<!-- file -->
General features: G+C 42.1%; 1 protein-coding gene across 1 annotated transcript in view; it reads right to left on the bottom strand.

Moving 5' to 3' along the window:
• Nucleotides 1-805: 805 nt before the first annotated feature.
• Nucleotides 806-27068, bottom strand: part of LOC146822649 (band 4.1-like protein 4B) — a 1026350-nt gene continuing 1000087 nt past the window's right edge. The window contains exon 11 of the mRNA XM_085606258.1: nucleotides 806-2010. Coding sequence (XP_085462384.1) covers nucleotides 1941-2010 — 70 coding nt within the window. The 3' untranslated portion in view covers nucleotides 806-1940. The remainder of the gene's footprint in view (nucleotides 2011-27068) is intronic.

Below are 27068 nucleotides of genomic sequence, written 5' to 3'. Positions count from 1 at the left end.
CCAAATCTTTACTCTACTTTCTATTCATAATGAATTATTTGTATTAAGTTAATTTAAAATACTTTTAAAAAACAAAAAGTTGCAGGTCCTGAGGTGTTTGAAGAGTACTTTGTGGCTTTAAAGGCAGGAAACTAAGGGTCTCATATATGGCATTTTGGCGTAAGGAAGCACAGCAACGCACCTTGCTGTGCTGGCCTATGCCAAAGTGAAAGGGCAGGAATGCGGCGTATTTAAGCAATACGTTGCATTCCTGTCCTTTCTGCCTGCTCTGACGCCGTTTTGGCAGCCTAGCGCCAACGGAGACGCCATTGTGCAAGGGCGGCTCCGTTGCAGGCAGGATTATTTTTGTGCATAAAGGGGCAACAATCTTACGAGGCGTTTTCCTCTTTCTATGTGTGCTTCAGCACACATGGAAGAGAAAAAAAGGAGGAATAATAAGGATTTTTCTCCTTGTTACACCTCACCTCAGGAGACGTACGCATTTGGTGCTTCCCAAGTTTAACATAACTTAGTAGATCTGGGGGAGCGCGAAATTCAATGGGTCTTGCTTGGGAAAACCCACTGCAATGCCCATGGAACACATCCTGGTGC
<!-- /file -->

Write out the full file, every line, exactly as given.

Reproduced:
General features: G+C 42.1%; 1 protein-coding gene across 1 annotated transcript in view; it reads right to left on the bottom strand.

Moving 5' to 3' along the window:
• Nucleotides 1-805: 805 nt before the first annotated feature.
• Nucleotides 806-27068, bottom strand: part of LOC146822649 (band 4.1-like protein 4B) — a 1026350-nt gene continuing 1000087 nt past the window's right edge. The window contains exon 11 of the mRNA XM_085606258.1: nucleotides 806-2010. Coding sequence (XP_085462384.1) covers nucleotides 1941-2010 — 70 coding nt within the window. The 3' untranslated portion in view covers nucleotides 806-1940. The remainder of the gene's footprint in view (nucleotides 2011-27068) is intronic.

Below are 27068 nucleotides of genomic sequence, written 5' to 3'. Positions count from 1 at the left end.
CCAAATCTTTACTCTACTTTCTATTCATAATGAATTATTTGTATTAAGTTAATTTAAAATACTTTTAAAAAACAAAAAGTTGCAGGTCCTGAGGTGTTTGAAGAGTACTTTGTGGCTTTAAAGGCAGGAAACTAAGGGTCTCATATATGGCATTTTGGCGTAAGGAAGCACAGCAACGCACCTTGCTGTGCTGGCCTATGCCAAAGTGAAAGGGCAGGAATGCGGCGTATTTAAGCAATACGTTGCATTCCTGTCCTTTCTGCCTGCTCTGACGCCGTTTTGGCAGCCTAGCGCCAACGGAGACGCCATTGTGCAAGGGCGGCTCCGTTGCAGGCAGGATTATTTTTGTGCATAAAGGGGCAACAATCTTACGAGGCGTTTTCCTCTTTCTATGTGTGCTTCAGCACACATGGAAGAGAAAAAAAGGAGGAATAATAAGGATTTTTCTCCTTGTTACACCTCACCTCAGGAGACGTACGCATTTGGTGCTTCCCAAGTTTAACATAACTTAGTAGATCTGGGGGAGCGCGAAATTCAATGGGTCTTGCTTGGGAAAACCCACTGCAATGCCCATGGAACACATCCTGGTGC